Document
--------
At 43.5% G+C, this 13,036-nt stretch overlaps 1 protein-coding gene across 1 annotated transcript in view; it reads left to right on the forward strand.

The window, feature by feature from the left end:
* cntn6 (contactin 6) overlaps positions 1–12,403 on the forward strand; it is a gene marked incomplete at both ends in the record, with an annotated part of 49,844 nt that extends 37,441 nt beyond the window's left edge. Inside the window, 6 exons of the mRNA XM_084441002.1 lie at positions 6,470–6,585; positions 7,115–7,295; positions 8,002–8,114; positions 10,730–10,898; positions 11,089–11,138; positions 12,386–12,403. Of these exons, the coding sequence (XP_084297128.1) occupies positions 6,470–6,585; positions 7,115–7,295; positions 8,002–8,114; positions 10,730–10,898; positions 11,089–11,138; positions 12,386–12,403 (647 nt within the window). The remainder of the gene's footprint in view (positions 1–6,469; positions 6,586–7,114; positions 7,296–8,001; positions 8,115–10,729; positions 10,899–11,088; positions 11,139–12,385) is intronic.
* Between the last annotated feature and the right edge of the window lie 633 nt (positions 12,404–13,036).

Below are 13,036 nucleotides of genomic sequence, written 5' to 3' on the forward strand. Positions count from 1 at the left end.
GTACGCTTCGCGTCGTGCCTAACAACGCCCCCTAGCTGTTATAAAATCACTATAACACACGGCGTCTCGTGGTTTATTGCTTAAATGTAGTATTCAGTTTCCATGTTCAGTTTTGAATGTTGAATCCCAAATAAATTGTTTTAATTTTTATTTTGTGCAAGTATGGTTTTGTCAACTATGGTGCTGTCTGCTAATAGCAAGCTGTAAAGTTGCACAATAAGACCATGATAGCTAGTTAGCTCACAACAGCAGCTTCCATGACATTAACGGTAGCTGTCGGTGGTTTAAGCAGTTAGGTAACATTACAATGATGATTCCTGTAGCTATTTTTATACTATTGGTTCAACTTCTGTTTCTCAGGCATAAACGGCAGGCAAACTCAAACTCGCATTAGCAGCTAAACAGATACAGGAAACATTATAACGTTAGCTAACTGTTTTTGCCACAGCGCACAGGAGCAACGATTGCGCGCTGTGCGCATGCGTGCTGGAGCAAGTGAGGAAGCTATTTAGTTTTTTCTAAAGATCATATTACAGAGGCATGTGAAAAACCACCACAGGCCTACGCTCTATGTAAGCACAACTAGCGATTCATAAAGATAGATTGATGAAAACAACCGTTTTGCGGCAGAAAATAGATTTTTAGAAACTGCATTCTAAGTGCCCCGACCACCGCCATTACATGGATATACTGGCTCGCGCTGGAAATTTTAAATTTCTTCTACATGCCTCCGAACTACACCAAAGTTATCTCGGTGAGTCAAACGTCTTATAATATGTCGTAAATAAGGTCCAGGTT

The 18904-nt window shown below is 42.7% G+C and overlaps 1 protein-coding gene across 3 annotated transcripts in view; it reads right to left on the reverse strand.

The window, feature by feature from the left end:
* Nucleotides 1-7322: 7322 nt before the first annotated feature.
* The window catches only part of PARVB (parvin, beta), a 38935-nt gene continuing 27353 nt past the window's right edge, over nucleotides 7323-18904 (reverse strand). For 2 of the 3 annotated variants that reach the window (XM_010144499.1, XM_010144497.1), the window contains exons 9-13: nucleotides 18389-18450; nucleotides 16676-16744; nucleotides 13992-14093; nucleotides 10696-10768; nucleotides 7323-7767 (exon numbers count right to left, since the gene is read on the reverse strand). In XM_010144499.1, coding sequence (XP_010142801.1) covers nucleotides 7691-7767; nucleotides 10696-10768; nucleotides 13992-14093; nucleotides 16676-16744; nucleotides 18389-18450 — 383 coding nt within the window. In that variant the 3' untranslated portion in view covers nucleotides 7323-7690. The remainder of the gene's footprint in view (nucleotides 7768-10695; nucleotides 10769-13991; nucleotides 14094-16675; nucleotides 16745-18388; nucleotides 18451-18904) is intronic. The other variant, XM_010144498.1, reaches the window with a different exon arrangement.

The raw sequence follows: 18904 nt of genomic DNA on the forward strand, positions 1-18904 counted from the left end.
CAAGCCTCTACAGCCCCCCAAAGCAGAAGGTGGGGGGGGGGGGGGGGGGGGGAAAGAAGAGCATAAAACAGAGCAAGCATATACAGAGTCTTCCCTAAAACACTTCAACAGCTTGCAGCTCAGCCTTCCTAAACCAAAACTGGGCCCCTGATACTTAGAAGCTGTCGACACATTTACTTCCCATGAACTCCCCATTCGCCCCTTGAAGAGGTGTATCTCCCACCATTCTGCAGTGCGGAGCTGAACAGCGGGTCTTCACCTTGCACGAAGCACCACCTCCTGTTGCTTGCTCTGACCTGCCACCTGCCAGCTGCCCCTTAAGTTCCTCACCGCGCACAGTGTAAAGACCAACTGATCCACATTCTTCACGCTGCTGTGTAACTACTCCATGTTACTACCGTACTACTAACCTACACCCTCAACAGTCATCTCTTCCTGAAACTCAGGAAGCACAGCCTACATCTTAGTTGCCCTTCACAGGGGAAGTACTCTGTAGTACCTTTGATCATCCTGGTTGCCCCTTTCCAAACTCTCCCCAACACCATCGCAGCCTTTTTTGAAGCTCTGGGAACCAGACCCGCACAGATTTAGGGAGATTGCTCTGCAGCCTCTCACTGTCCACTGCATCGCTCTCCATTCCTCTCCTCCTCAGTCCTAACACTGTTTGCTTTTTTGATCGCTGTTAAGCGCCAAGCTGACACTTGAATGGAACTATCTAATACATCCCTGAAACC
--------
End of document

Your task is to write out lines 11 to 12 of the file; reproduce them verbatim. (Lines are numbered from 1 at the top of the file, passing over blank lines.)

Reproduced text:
The raw sequence follows: 18904 nt of genomic DNA on the forward strand, positions 1-18904 counted from the left end.
CAAGCCTCTACAGCCCCCCAAAGCAGAAGGTGGGGGGGGGGGGGGGGGGGGGAAAGAAGAGCATAAAACAGAGCAAGCATATACAGAGTCTTCCCTAAAACACTTCAACAGCTTGCAGCTCAGCCTTCCTAAACCAAAACTGGGCCCCTGATACTTAGAAGCTGTCGACACATTTACTTCCCATGAACTCCCCATTCGCCCCTTGAAGAGGTGTATCTCCCACCATTCTGCAGTGCGGAGCTGAACAGCGGGTCTTCACCTTGCACGAAGCACCACCTCCTGTTGCTTGCTCTGACCTGCCACCTGCCAGCTGCCCCTTAAGTTCCTCACCGCGCACAGTGTAAAGACCAACTGATCCACATTCTTCACGCTGCTGTGTAACTACTCCATGTTACTACCGTACTACTAACCTACACCCTCAACAGTCATCTCTTCCTGAAACTCAGGAAGCACAGCCTACATCTTAGTTGCCCTTCACAGGGGAAGTACTCTGTAGTACCTTTGATCATCCTGGTTGCCCCTTTCCAAACTCTCCCCAACACCATCGCAGCCTTTTTTGAAGCTCTGGGAACCAGACCCGCACAGATTTAGGGAGATTGCTCTGCAGCCTCTCACTGTCCACTGCATCGCTCTCCATTCCTCTCCTCCTCAGTCCTAACACTGTTTGCTTTTTTGATCGCTGTTAAGCGCCAAGCTGACACTTGAATGGAACTATCTAATACATCCCTGAAACC